Asset utilization is a ratio used by business analysts to determine how well a company is using its available assets to generate a profit. Asset-utilization ratios are used to determine the profitability of everything from inventory to accounts receivable, sales and total asset turnover.
The higher the utilization ratio of any given asset, the more profit it makes a company. With accounts receivable, it is helpful to know the accounts receivable turnover, or number of times per year that accounts receivables is collected. From here, an analyst can determine the average collection period for the company.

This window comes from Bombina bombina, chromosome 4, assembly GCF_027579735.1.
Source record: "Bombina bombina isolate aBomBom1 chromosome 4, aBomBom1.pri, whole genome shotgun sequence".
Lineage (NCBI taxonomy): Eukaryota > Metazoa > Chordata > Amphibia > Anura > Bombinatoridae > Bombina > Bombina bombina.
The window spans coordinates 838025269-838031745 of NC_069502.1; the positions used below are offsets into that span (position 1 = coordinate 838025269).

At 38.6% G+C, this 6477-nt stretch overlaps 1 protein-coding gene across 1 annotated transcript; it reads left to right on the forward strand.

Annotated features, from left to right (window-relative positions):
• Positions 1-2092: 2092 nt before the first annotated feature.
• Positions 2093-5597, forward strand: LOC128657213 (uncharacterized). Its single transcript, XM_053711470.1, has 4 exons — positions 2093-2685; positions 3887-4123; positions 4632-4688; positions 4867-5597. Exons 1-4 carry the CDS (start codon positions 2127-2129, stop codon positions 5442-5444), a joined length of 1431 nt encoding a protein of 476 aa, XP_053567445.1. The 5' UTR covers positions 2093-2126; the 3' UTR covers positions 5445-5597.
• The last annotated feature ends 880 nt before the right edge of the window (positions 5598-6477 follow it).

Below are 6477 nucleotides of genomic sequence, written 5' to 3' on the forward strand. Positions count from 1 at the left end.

A simple ratio for determining turnover divides the net credit sales by the average accounts receivable. This equals the accounts receivable turnover. To determine the average collection period for accounts receivable, the analyst can divide the number of days in a year, 365, by the accounts receivable turnover. To determine the company's operating cycle, the amount of days it takes for inventory and receivables to generate cash, the analyst adds together two different asset ratios, average collection period and average age of inventory. When figuring the asset ratio for average age of inventory, the analyst must first determine inventory turnover by dividing the cost of goods sold by the average amount of money invested in inventory. To figure age of inventory, the analyst divides 365 days by the inventory turnover.